In terms of APV, it's sounds like it's progressing nicely and in sometimes when you see, its also set a good growth in sanitary, I know APV is predominantly sanitary and sometimes when you're seeing growth, sometimes that's maybe a little bit harder to do some integration stuff, that you don't want to disrupt, but, how is that, how do you kind of balance all that. Is that obviously you take the growth, but it doesn't seem to be an impediment to improving that business?

Christopher J. Kearney - Chairman, President and Chief Executive Officer

No, it doesn't and I guess I would describe it this way John, it's no different in the way we treat, our view in the rest of our business is probably a little more intense, because there is some work to do there, what I would tell you about APV is that... all the reasons that underscored our divide on that business have proven to be true, and we are very pleased with the acquisition. We're particularly pleased with the presence on the opportunity that, that business, gives us for the same kind of sanitary process equipment, demand in growing, and developing markets that we see in other developed parts of the world, where we previously had an established presence.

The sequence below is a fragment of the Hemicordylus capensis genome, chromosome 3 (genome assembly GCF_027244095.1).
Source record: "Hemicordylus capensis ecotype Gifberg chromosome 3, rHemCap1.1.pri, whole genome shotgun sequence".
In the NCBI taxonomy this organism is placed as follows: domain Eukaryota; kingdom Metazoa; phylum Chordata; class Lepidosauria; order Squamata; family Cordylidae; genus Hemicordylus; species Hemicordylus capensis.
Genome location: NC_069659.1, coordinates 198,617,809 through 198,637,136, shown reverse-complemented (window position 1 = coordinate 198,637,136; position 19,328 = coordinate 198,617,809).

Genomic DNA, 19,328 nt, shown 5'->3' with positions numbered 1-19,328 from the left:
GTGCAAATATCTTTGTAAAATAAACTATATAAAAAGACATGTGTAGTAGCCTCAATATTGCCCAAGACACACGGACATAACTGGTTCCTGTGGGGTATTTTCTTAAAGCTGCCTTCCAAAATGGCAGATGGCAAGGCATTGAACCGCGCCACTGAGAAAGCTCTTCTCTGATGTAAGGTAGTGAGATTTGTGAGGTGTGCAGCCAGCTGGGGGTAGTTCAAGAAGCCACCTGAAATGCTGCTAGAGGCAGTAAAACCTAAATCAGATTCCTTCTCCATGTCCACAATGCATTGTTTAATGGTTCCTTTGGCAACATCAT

So we're in a consistently and in tandem with approaching those growth opportunities, consistently focus on lean improvement opportunities, right size and structure that organization, so that we can get at the margin improvement that we believe is their. And what I would tell you is to date; one, there are no surprises; two, we are very pleased with what that brings to those segment and we are excited about the prospects of that business going forward, particularly the opportunity it brings us in developing market.

John Baliotti - FTN Midwest Securities Corp

Thanks very much.

Christopher J. Kearney - Chairman, President and Chief Executive Officer

Thanks, John.

Operator

Our next question comes from Shannon O'Callahan with Lehman Brothers.

Shannon O'Callahan - Lehman Brothers

Morning guys.

Christopher J. Kearney - Chairman, President and Chief Executive Officer

Good morning, Shannon.

Patrick J. O'Leary - Executive Vice President and Chief Financial Officer

Hi, Shannon. How are you?

Shannon O'Callahan - Lehman Brothers

Good. So, on the... can you fill out what you're seeing in the developed markets a little bit, more for thermal in terms of this replacement demand and I mean guess I'm assuming its mainly on the wet side, that you're seeing. Are you seeing more of the conversion to dry or any other solutions and is that something picking up or it's sort of remaining as strong as it's been?

Christopher J. Kearney - Chairman, President and Chief Executive Officer